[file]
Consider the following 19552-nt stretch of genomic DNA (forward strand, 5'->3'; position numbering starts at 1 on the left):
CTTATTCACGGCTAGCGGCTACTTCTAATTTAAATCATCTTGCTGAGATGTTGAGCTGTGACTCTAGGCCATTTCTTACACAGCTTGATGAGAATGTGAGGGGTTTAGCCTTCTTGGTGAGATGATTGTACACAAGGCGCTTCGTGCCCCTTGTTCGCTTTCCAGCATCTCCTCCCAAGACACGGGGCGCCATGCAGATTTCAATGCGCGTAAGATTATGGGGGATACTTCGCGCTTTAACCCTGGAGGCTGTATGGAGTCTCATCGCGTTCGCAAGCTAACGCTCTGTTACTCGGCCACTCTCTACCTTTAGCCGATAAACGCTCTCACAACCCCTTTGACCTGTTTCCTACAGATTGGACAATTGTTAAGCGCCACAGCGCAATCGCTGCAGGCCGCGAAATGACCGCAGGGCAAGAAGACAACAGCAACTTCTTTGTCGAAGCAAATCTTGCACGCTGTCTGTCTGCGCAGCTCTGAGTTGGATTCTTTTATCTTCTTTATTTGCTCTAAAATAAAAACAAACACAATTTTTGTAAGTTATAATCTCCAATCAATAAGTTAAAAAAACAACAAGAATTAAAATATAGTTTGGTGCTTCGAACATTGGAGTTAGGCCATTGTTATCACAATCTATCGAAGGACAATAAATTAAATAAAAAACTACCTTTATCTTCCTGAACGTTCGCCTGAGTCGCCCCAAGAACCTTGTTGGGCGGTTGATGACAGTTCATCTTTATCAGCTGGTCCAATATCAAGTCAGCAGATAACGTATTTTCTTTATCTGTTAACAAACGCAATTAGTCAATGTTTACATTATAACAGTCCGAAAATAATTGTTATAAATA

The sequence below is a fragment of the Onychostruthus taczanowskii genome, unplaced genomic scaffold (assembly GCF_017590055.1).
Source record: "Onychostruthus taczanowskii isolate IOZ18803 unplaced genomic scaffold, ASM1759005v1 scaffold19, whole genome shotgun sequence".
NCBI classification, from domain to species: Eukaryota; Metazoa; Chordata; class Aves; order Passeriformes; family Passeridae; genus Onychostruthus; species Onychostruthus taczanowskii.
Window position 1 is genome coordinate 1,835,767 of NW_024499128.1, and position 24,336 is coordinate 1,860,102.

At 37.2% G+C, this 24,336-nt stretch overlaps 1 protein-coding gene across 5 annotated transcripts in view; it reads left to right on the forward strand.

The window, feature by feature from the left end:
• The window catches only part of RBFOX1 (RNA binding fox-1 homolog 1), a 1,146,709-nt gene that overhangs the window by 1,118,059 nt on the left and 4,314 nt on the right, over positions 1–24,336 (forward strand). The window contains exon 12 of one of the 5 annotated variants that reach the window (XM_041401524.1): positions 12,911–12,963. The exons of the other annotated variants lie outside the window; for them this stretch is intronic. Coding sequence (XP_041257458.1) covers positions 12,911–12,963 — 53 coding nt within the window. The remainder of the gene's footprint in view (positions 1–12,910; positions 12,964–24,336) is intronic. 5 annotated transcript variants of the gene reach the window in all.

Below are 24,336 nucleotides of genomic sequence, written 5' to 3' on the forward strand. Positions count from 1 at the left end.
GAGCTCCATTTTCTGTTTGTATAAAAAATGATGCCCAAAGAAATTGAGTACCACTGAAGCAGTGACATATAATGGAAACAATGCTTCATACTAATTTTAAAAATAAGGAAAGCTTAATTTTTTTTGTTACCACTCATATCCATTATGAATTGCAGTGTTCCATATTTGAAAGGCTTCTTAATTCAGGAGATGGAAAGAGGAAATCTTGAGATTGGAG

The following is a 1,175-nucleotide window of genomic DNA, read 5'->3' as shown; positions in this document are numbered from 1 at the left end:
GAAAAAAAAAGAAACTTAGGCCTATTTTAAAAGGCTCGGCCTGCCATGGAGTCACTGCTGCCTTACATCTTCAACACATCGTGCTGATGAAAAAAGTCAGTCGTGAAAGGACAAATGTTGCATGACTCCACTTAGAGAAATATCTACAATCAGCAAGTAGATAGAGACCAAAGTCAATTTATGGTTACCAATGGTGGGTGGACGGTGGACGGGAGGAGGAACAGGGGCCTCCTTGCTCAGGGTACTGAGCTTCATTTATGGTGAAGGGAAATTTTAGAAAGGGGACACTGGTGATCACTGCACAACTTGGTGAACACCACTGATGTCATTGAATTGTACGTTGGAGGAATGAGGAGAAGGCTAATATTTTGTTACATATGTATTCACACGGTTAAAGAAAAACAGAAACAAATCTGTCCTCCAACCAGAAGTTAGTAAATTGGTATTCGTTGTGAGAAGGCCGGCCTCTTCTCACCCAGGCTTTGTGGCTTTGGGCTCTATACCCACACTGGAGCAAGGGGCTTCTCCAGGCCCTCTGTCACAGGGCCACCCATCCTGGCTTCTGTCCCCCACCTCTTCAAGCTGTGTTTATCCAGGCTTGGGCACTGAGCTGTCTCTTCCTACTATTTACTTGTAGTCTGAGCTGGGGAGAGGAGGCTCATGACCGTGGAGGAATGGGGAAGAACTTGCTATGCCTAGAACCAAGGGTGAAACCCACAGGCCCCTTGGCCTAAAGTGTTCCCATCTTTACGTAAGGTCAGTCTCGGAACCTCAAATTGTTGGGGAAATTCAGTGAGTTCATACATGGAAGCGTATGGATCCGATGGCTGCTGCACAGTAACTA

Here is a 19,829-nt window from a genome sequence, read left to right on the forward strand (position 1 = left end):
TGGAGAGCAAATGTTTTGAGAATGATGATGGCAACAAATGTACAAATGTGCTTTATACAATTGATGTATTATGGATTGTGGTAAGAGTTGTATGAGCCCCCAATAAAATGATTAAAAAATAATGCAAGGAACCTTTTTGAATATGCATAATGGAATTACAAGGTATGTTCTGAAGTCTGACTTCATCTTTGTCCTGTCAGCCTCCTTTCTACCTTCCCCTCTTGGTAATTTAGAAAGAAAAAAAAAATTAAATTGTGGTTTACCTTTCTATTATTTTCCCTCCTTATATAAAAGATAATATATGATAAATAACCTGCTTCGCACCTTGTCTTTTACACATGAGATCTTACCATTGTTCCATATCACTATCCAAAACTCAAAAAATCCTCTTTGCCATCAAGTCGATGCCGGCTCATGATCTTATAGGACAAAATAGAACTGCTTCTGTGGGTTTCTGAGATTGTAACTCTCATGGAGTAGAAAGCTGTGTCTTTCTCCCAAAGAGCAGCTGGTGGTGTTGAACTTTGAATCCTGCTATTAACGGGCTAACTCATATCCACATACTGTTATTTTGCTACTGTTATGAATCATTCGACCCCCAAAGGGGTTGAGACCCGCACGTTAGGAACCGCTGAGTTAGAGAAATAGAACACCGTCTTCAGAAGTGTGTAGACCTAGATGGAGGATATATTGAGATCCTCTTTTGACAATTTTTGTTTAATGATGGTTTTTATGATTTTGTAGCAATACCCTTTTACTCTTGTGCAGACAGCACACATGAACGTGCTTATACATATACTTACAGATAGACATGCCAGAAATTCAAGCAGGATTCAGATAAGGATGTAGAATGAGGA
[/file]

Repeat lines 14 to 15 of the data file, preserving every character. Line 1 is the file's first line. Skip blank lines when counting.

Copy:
Here is a 19,829-nt window from a genome sequence, read left to right on the forward strand (position 1 = left end):
TGGAGAGCAAATGTTTTGAGAATGATGATGGCAACAAATGTACAAATGTGCTTTATACAATTGATGTATTATGGATTGTGGTAAGAGTTGTATGAGCCCCCAATAAAATGATTAAAAAATAATGCAAGGAACCTTTTTGAATATGCATAATGGAATTACAAGGTATGTTCTGAAGTCTGACTTCATCTTTGTCCTGTCAGCCTCCTTTCTACCTTCCCCTCTTGGTAATTTAGAAAGAAAAAAAAAATTAAATTGTGGTTTACCTTTCTATTATTTTCCCTCCTTATATAAAAGATAATATATGATAAATAACCTGCTTCGCACCTTGTCTTTTACACATGAGATCTTACCATTGTTCCATATCACTATCCAAAACTCAAAAAATCCTCTTTGCCATCAAGTCGATGCCGGCTCATGATCTTATAGGACAAAATAGAACTGCTTCTGTGGGTTTCTGAGATTGTAACTCTCATGGAGTAGAAAGCTGTGTCTTTCTCCCAAAGAGCAGCTGGTGGTGTTGAACTTTGAATCCTGCTATTAACGGGCTAACTCATATCCACATACTGTTATTTTGCTACTGTTATGAATCATTCGACCCCCAAAGGGGTTGAGACCCGCACGTTAGGAACCGCTGAGTTAGAGAAATAGAACACCGTCTTCAGAAGTGTGTAGACCTAGATGGAGGATATATTGAGATCCTCTTTTGACAATTTTTGTTTAATGATGGTTTTTATGATTTTGTAGCAATACCCTTTTACTCTTGTGCAGACAGCACACATGAACGTGCTTATACATATACTTACAGATAGACATGCCAGAAATTCAAGCAGGATTCAGATAAGGATGTAGAATGAGGA